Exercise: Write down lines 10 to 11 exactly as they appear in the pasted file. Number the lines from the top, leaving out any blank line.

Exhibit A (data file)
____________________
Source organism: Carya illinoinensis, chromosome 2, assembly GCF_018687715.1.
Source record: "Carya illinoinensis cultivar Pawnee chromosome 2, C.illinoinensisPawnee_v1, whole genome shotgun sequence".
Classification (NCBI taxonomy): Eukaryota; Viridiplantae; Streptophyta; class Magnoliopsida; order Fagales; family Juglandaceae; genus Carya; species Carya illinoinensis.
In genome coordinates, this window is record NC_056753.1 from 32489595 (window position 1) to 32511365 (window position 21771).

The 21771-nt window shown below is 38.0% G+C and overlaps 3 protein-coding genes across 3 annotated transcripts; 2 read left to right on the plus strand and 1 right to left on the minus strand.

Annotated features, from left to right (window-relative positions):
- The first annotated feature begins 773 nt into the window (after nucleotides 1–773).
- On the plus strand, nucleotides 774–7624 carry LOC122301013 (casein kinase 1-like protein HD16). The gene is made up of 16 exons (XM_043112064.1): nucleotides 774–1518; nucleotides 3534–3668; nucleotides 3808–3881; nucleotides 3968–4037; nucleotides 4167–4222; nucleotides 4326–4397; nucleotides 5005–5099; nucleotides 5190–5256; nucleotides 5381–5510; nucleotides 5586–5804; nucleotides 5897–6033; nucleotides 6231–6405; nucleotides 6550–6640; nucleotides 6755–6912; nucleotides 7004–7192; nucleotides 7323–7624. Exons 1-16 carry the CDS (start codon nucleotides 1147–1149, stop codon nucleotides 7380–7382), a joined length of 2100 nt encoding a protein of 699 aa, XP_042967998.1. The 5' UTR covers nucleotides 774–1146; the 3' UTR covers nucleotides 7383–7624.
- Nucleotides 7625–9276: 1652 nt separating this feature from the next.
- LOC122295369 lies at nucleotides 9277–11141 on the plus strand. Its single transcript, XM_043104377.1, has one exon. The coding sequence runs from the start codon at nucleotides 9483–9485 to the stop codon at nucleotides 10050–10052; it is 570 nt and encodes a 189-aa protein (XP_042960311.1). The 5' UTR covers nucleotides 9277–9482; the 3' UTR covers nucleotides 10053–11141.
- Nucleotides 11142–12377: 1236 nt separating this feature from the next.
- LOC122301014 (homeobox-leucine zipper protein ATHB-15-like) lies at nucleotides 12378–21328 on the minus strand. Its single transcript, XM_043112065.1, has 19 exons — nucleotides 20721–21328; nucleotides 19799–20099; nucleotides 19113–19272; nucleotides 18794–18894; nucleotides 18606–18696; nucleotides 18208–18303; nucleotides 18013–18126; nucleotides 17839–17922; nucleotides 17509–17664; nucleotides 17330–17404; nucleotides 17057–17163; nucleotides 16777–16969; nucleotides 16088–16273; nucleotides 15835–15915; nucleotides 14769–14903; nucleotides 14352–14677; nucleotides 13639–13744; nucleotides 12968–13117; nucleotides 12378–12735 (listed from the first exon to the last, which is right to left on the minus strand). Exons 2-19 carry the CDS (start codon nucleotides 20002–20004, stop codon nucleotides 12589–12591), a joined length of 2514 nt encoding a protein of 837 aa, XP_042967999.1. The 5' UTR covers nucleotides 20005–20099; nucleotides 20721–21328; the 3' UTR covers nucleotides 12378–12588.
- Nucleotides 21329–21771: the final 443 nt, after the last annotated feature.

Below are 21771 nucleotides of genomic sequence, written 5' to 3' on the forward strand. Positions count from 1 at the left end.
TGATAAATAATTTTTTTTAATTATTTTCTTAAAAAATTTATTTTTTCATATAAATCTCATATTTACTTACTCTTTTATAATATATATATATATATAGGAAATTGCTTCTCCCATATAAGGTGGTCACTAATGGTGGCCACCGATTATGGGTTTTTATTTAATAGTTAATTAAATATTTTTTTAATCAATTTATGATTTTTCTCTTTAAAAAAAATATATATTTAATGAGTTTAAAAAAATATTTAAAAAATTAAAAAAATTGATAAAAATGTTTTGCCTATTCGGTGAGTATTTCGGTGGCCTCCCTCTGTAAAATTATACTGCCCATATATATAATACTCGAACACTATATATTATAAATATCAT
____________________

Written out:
- LOC122295369 lies at nucleotides 9277–11141 on the plus strand. Its single transcript, XM_043104377.1, has one exon. The coding sequence runs from the start codon at nucleotides 9483–9485 to the stop codon at nucleotides 10050–10052; it is 570 nt and encodes a 189-aa protein (XP_042960311.1). The 5' UTR covers nucleotides 9277–9482; the 3' UTR covers nucleotides 10053–11141.
- Nucleotides 11142–12377: 1236 nt separating this feature from the next.